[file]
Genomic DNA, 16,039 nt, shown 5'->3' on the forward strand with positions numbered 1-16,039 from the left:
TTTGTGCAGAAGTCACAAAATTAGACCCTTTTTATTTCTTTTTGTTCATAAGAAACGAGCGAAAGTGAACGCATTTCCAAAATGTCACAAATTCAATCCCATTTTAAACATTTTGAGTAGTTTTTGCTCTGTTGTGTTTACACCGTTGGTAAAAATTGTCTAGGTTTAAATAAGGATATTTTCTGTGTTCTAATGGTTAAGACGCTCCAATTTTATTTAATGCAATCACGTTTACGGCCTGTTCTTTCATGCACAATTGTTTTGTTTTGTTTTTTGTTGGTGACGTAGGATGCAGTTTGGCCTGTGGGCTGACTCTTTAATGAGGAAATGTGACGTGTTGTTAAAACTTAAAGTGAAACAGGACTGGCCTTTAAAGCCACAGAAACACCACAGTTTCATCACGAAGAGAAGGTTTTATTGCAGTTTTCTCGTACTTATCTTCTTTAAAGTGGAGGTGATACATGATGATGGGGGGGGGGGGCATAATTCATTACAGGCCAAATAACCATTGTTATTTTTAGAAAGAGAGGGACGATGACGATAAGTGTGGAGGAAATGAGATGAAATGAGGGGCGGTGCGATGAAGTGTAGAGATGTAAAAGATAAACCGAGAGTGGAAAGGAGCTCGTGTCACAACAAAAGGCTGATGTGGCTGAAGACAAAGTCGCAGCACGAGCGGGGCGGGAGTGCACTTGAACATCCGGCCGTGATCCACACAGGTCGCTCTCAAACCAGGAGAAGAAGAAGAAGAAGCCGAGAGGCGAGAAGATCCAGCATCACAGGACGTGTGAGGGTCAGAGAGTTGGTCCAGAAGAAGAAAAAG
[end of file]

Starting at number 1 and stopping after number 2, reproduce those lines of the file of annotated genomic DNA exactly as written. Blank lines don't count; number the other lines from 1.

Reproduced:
Genomic DNA, 16,039 nt, shown 5'->3' on the forward strand with positions numbered 1-16,039 from the left:
TTTGTGCAGAAGTCACAAAATTAGACCCTTTTTATTTCTTTTTGTTCATAAGAAACGAGCGAAAGTGAACGCATTTCCAAAATGTCACAAATTCAATCCCATTTTAAACATTTTGAGTAGTTTTTGCTCTGTTGTGTTTACACCGTTGGTAAAAATTGTCTAGGTTTAAATAAGGATATTTTCTGTGTTCTAATGGTTAAGACGCTCCAATTTTATTTAATGCAATCACGTTTACGGCCTGTTCTTTCATGCACAATTGTTTTGTTTTGTTTTTTGTTGGTGACGTAGGATGCAGTTTGGCCTGTGGGCTGACTCTTTAATGAGGAAATGTGACGTGTTGTTAAAACTTAAAGTGAAACAGGACTGGCCTTTAAAGCCACAGAAACACCACAGTTTCATCACGAAGAGAAGGTTTTATTGCAGTTTTCTCGTACTTATCTTCTTTAAAGTGGAGGTGATACATGATGATGGGGGGGGGGGGCATAATTCATTACAGGCCAAATAACCATTGTTATTTTTAGAAAGAGAGGGACGATGACGATAAGTGTGGAGGAAATGAGATGAAATGAGGGGCGGTGCGATGAAGTGTAGAGATGTAAAAGATAAACCGAGAGTGGAAAGGAGCTCGTGTCACAACAAAAGGCTGATGTGGCTGAAGACAAAGTCGCAGCACGAGCGGGGCGGGAGTGCACTTGAACATCCGGCCGTGATCCACACAGGTCGCTCTCAAACCAGGAGAAGAAGAAGAAGAAGCCGAGAGGCGAGAAGATCCAGCATCACAGGACGTGTGAGGGTCAGAGAGTTGGTCCAGAAGAAGAAAAAG